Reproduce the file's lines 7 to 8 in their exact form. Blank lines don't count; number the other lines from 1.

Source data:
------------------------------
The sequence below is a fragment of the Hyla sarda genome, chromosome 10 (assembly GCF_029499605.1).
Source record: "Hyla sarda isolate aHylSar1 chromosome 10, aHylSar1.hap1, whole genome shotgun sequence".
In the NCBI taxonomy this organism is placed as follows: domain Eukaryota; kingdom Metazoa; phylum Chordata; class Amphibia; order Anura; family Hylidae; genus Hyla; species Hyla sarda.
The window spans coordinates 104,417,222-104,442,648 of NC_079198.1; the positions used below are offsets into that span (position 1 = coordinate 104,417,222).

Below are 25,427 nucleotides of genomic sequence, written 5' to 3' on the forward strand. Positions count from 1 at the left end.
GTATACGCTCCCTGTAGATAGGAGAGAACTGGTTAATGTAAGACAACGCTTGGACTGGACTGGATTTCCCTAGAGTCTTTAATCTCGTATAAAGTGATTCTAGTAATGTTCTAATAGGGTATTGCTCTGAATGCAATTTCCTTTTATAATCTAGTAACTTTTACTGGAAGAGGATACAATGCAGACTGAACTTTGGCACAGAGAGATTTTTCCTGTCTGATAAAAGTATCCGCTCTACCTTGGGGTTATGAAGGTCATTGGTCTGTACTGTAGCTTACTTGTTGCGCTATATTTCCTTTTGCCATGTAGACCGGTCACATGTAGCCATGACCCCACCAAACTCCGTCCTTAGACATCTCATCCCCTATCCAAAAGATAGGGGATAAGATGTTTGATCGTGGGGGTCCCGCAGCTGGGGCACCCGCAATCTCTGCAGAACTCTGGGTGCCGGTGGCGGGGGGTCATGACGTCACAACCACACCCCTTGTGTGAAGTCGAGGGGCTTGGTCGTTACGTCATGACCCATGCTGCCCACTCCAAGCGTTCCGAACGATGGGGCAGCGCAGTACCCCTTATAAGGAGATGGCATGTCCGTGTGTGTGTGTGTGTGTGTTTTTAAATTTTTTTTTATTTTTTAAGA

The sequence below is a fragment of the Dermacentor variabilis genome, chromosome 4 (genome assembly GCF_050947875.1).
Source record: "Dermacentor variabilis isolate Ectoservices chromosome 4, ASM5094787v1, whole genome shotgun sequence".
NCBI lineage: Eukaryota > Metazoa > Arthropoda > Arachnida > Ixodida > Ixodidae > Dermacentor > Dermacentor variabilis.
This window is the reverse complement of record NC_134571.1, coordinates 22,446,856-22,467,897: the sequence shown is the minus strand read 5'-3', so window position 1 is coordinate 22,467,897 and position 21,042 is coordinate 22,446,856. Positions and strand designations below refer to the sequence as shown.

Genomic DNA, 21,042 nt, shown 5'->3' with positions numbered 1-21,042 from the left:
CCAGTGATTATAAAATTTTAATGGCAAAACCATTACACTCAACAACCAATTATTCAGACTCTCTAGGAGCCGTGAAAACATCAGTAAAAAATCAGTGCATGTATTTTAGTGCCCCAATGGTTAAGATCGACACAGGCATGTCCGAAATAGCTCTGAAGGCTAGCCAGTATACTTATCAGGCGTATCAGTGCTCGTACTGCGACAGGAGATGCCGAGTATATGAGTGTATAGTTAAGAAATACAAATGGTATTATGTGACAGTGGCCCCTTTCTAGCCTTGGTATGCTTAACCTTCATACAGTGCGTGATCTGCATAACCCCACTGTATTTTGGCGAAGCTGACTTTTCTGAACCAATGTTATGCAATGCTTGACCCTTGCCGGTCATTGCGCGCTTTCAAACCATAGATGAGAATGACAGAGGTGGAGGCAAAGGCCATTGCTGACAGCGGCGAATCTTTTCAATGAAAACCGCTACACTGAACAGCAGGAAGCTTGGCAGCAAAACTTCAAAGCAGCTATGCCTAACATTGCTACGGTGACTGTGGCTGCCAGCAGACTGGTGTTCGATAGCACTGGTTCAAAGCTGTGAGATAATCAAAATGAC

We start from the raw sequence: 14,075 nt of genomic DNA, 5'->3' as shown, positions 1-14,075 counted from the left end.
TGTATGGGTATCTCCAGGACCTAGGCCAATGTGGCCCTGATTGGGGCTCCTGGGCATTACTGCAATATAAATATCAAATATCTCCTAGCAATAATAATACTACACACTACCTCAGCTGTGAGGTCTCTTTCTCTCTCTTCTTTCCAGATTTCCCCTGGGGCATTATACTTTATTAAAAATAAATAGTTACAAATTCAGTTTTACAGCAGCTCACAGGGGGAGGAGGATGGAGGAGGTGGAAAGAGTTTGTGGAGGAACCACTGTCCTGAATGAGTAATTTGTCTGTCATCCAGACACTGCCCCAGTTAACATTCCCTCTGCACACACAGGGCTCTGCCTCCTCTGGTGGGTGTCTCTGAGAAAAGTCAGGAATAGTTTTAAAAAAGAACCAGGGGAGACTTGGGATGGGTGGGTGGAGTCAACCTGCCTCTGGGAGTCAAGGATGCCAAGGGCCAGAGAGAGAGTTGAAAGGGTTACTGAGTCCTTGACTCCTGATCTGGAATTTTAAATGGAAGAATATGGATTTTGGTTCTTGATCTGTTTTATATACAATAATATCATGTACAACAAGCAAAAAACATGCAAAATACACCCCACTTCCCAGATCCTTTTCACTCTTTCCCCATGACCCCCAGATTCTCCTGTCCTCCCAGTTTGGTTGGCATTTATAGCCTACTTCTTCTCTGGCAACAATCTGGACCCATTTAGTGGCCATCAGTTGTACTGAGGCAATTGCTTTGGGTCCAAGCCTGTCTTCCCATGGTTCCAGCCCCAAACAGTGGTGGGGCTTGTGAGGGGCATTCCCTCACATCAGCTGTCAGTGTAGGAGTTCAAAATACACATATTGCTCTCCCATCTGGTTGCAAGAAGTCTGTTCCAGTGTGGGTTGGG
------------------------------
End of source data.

The sequence below is a fragment of the Dermacentor variabilis genome, chromosome 4 (genome assembly GCF_050947875.1).
Source record: "Dermacentor variabilis isolate Ectoservices chromosome 4, ASM5094787v1, whole genome shotgun sequence".